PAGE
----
Four local pharmaceutical firms have expressed interest to go into manufacturing of coronavirus disease (COVID-19) vaccines, particularly on a fill-and-finish vaccine manufacturing arrangements, officials of the Department of Science and Technology (DOST) said Saturday, March 20.
DOST Undersecretary Rowena Cristina Guevara, who chairs the Task Group on Vaccine Evaluation and Selection (TG-VES), and DOST-PCHRD Executive Director Dr. Jaime C. Montoya both confirmed that members of the local pharmaceutical industry were eyeing to pour in their resources to set up up a “local vaccine industry.”
“Four local companies expressed interest to manufacture vaccines,” Guevara told the Manila Bulletin in a text message.
During the 39th founding anniversary celebration of the DOST’s Philippine Council for Health Research and Development (PCHRD) on Wednesday, March 17, she noted that as early as March 2020, DOST has started to coordinate with some of its international partners to initiate collaborative talks on vaccine development.
Guevara said the Sub-TWG on Vaccine Development has been coordinating with members of the local pharmaceutical industry that expressed interest to go into production of COVID-19 vaccines, particularly on a fill-and-finish vaccine manufacturing arrangements.
In a Viber message, Montoya also confirmed that four local companies have signified their intention to forge partnership with foreign companies to produce coronavirus vaccines. “Yes, four companies are interested. That is true,” he told the Manila Bulletin.
In an interview GMA’s Dobol B TV, he expressed optimism that as more COVID-19 vaccines got the approval of the Food and Drug Administration (FDA), more companies will be interested in venturing into vaccine development and production in the country.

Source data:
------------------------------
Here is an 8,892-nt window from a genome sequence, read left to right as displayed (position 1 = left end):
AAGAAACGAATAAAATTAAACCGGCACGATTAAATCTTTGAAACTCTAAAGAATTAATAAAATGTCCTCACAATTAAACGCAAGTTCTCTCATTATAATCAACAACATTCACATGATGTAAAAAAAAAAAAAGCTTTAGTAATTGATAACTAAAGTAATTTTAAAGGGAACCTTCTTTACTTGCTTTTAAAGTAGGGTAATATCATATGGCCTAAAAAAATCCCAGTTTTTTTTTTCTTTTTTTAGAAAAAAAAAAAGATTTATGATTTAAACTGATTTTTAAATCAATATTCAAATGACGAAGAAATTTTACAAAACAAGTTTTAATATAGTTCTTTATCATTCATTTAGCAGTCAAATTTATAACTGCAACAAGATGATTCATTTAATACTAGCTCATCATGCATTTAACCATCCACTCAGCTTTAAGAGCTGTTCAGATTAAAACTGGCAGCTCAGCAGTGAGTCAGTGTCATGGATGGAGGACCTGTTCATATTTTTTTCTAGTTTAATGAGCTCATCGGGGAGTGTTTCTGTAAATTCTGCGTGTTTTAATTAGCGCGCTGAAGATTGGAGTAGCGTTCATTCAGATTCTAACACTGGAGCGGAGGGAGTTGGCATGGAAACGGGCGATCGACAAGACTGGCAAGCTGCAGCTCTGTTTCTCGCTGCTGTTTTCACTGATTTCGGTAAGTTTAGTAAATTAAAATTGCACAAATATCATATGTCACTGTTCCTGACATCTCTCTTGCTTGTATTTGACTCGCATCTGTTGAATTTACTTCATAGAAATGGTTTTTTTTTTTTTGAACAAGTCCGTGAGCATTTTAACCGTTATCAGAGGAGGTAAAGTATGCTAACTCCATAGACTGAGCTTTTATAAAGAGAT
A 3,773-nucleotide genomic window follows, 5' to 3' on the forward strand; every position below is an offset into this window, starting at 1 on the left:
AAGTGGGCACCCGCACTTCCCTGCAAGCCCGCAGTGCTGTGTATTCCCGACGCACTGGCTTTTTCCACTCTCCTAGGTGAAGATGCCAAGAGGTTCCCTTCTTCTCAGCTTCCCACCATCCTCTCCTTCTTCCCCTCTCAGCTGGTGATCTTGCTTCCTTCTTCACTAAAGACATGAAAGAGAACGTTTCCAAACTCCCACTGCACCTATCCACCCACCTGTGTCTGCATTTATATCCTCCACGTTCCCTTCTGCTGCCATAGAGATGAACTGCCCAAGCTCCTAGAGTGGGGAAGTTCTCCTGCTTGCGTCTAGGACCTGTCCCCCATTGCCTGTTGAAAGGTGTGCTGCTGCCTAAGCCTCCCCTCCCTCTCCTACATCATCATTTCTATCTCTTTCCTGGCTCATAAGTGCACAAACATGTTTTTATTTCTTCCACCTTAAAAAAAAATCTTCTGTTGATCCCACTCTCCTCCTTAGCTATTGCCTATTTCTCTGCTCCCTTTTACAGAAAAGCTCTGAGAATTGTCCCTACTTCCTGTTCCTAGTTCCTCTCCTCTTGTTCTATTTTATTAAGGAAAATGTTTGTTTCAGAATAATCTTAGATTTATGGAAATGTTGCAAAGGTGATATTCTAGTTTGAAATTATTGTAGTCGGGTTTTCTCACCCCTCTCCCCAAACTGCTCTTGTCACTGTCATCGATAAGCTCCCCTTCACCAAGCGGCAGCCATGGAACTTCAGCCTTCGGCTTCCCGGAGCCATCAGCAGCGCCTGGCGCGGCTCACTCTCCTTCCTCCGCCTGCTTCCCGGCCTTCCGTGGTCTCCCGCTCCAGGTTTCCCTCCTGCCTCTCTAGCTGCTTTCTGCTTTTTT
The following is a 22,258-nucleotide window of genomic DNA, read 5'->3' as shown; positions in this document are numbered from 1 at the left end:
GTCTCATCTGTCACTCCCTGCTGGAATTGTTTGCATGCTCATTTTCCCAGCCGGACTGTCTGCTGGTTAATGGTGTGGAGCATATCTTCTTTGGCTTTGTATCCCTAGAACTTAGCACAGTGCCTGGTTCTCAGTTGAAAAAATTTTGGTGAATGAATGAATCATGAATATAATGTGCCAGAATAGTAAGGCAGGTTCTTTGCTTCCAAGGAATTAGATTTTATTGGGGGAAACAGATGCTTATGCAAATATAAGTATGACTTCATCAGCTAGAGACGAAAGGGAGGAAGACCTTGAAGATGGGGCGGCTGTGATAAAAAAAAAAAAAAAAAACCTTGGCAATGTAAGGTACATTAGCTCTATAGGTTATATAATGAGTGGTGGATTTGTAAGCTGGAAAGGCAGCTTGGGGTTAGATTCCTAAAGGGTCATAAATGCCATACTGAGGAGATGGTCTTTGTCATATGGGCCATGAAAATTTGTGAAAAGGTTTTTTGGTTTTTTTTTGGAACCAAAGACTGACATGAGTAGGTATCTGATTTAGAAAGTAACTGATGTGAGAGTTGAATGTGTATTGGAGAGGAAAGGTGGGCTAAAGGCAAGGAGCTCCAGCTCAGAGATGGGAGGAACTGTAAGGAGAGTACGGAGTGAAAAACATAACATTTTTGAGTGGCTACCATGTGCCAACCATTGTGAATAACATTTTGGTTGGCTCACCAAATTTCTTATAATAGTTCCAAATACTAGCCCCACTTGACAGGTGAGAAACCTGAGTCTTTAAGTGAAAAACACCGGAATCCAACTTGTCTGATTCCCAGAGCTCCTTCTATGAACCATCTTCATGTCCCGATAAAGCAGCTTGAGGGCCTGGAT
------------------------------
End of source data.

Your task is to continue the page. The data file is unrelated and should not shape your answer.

“Pinoy-based po yan, ‘yan po ang mga local companies sa ating bansa na makipagpartner , for the first time, makipagpartner sa foreign vaccine developers para magkakaron tayo ng kakayanan na mag-manufacture sa ating bansa (These are Pinoy-based, they are local companies in our country that are interested to partner with foreign vaccine developers so we can have the capacity to manufacture vaccines in our country.),” Montoya told the GMA’s Dobol B TV when asked if the companies are Philippines-based.
Guevara and Montoya explained that under a fill-and-finish vaccine manufacturing arrangements, the country will import the vaccines and put them in a vial, ampule or single-shot syringe for commercial distribution.
Montoya noted that it will take 18 months to three years to set up fill-and-finish facilities.
He cited the importance of having local manufacturing vaccine industry, saying that “it will enable us to have some degree, or maybe a high degree of vaccine self-sufficiency.”
He said to attract potential investors in the local vaccine production industry, the Department of Trade and Industry (DTI) has stepped up effort to craft policies on fiscal incentives.